DHCP transactions per second
Ian.Anderson at clearwire.com
Mon Jun 18 19:54:19 UTC 2007
Thank you for the detailed reply. Based off the information you
explained duplicated broadcasts from clients does cause additional load
on the dhcp server. If I receive 4 DHCPDISCOVERS from 1 client, the
dhcp server will respond with DHCPOFFERS for all of those, reserving 4
ip addresses. One of those OFFERS is followed by a DHCPREQUEST and
finally an ACK.
In short, DHCP is reserving 4 ip's addresses three of which have 2 min
lease times, which will eventually expire. The last IP address is
assigned to the client in a normal fashion. Does this pretty much sum
From: dhcp-users-bounce at isc.org [mailto:dhcp-users-bounce at isc.org] On
Behalf Of Simon Hobson
Sent: Monday, June 18, 2007 11:15 AM
To: dhcp-users at isc.org
Subject: Re: DHCP transactions per second
Ian Anderson wrote:
> >>> Or in other words, does dhcp know the difference between a normal
> >>> broadcast and one that is a duplicate?
> >> How can it ? They are simply relayed packets and will be identical
> >> other than the GIAddr - there is nothing to say "this is a
>If this is the case, and DHCP responds to every request it receives,
>what happens to the DHCPOFFER that are never ACK'd by the client. If
>DHCP transmits 4 DHCPOFFERS and a client ACK's one of them, what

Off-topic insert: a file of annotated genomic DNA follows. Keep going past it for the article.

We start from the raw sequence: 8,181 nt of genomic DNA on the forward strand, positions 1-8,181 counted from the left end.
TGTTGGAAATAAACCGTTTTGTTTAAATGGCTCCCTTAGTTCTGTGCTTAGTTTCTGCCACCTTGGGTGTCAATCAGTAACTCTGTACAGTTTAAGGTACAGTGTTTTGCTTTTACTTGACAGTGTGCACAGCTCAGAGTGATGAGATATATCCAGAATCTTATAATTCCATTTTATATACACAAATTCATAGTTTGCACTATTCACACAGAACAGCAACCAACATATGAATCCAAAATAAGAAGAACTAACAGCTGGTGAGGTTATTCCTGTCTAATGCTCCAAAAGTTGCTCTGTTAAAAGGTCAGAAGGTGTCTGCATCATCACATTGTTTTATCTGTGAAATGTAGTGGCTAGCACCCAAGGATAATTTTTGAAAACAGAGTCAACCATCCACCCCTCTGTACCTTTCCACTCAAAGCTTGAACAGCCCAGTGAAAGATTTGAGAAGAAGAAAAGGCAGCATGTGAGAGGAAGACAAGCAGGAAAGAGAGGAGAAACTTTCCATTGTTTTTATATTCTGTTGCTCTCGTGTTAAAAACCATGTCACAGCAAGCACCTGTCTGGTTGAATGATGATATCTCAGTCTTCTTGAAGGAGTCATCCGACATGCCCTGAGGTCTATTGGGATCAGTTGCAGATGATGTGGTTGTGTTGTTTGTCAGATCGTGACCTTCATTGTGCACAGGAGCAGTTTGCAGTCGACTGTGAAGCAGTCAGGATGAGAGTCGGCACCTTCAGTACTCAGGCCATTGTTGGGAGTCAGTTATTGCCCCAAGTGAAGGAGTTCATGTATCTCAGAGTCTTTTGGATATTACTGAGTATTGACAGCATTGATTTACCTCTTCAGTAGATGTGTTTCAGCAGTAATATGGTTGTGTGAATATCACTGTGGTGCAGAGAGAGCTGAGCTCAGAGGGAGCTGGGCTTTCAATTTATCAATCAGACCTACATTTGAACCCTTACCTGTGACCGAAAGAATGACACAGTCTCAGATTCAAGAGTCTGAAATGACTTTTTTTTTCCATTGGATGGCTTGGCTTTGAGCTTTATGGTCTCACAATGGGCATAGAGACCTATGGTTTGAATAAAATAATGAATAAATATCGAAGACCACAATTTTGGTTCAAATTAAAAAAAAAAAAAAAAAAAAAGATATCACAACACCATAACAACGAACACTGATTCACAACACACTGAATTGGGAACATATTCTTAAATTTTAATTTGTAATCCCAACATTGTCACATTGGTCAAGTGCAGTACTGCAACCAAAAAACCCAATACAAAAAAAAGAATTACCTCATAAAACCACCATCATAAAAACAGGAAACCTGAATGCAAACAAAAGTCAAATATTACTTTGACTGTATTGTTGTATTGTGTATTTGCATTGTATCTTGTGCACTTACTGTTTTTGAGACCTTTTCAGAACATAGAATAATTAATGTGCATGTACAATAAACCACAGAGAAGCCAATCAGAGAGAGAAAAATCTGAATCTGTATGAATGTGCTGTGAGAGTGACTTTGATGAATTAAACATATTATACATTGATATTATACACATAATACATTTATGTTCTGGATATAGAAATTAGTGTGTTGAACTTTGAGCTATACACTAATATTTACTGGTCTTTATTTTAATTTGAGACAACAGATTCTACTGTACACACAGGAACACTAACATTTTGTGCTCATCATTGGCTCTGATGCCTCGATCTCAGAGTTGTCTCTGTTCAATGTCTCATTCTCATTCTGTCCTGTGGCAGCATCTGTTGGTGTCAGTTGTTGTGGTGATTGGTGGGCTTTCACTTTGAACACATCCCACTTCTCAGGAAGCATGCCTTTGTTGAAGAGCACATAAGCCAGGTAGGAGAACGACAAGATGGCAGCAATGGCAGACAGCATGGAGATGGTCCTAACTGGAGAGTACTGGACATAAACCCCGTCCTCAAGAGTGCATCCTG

>to the other 3?
Essentially, nothing happens to them.
After the server sends an offer, it doesn't track it waiting for a
request. IFF the client decides to accept an offer then it will make
a request and the server treats that as a new transaction, if the
client doesn't make a request that the offer is simply forgotten
When a client sends a discover, the server will create a 'temporary
lease' of 2 mins duration to track the resulting offer (you can see
these in teh leases file). When it receives a request from the
client, it will find an existing lease so it will send an ack and
record the 'proper' lease. If the client doesn't make a request then
the 2 minute lease will simply expire. If the server gets several
discovers (such as in this case via different relay agents) then the
second and subsequent ones will result in further temporary leases
being created - but all the same and each one replaces the previous
It is quite reasonable for more than one offer to be made by the same
server (the client might be at the other end of a slow network and so
send a new discover before it gets the first offer). It's also quite
OK for a client to get offers from more than one server. If a client
does get multiple offers, it is defined that the client is free to
choose an offer based on whatever criteria it thinks fit and in
theory this could include taking account of which offer gives the
client the most/best set of options to use. In practice I think just
about all clients simply take the first offer received.
I think the 2 minute temporary lease was just a simple way of
tracking the offers made without having a separate mechanism - after
all, the lease mechanism is already there so why not just use it.
I vaguely recall that the bug I mentioned was related to multiple
discovers and failover - something like a second discover coming in
before the first temporary lease had been propagated to the partner
server. I think this might have resulted in several different offers
being made, but as I say I can't recall any details.
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